D. Sharon Pruitt
Saying I’ve interviewed a lot of candidates is an understatement. Think thousands. Each interview is a little different, depending on the person, the job they’re applying for, their years of experience and numerous other factors. However, there are a handful of common interview questions that typically appear in one form or another.
I could talk for hours about the best way to answer them, but for now, here’s a bit of a “cheat sheet” on why the question is being asked and the overall gist of how you may want to answer it.
1 / Tell me about yourself.
Why they’re asking: They’ve read your resume, but want additional “color” on it. Basically, they want you to talk through the story behind your career path and talk through the things they just can’t read on paper. Mostly, this is your reasoning behind why you’ve made the different job moves you’ve made and what you’re working toward.
How you should answer: The best way to answer this is to start at the beginning of your education or work experience and work your way to the present moment. The key here is to make sure all the experiences you’re talking about somehow connect to one another and lead you toward a deliberate goal. Interviewers are looking for you to be thoughtful about your career choices. An example would be, “I chose to study psychology in college because I’m interested in people and the way they think. And after really loving a class I took in organizational psychology, I decided I wanted to pursue a career in human resources,” and so on. You want to connect the dots.
2 / Why do you want to work here?
Why they’re asking: They want to make sure you’re passionate about their company and their mission. Employees who are really excited about these two things are better performers and more invested in their work (something every employer is looking for!).
How you should answer: In this answer, you want to prove that you didn’t just apply to the role randomly but rather that you thought about it very carefully and did a ton of research. Go on the company’s website ahead of time and find out what really does excite you about working there (whether it be the leadership, culture, mission, etc.) and make sure you can speak to that during the interview.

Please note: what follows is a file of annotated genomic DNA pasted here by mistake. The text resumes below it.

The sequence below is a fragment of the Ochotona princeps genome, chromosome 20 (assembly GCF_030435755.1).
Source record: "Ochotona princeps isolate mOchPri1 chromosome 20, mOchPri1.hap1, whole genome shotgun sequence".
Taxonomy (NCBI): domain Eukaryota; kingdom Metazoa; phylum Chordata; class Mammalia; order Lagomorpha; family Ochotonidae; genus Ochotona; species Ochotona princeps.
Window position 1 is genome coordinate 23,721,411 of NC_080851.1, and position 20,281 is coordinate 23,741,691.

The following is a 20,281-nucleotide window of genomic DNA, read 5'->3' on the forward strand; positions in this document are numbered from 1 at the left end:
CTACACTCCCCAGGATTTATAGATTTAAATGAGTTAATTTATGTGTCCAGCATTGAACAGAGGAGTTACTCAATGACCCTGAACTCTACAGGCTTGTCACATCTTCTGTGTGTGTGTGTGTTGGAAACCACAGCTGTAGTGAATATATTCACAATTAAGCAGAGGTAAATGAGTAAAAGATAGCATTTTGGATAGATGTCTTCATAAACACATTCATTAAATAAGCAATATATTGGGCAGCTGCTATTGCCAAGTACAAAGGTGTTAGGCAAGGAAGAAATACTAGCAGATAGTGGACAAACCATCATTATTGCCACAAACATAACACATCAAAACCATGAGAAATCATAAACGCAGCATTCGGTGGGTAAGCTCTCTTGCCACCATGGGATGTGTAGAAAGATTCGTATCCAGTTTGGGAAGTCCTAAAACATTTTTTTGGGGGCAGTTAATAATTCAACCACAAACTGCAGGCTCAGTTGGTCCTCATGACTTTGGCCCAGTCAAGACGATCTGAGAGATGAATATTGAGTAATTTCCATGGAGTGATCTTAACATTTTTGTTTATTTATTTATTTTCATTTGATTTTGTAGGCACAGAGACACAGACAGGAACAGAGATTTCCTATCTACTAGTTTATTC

3 / Why did you leave your last job/why are you looking to leave your current job?
Why they’re asking: They basically want to figure out what isn’t working where you are (and there’s always something). Whatever the reason is totally okay, but they want to make sure your former company and their company don’t have that reason in common. For example, if you’re leaving your current company because you’re looking for growth opportunities, but the company you’re interviewing with doesn’t have those kinds of opportunities either, that may be something they consider. But then again, why would you want to work for that kind of company anyway?
How you should answer: Be honest, but don’t give too much information. Always stay diplomatic. Throwing your current employer under the bus is never okay. Another good tip is to refocus on the current company, instead of dwelling on why you’re leaving your current one. In the example above you might say, “Opportunities for growth are very important to me and I know that [this company] cares a lot about them, too, based on what I’ve read. That’s why I think this is the perfect fit for me.”
Again, this is the “cheat sheet” version. There are always other questions to tackle, but it’s a great start. In my mind, candidates who can ace these three questions already have a leg up on the competition. Good luck in your upcoming interviews! To learn more about answering common interview questions, check out the “Ace the Interview” section of my site.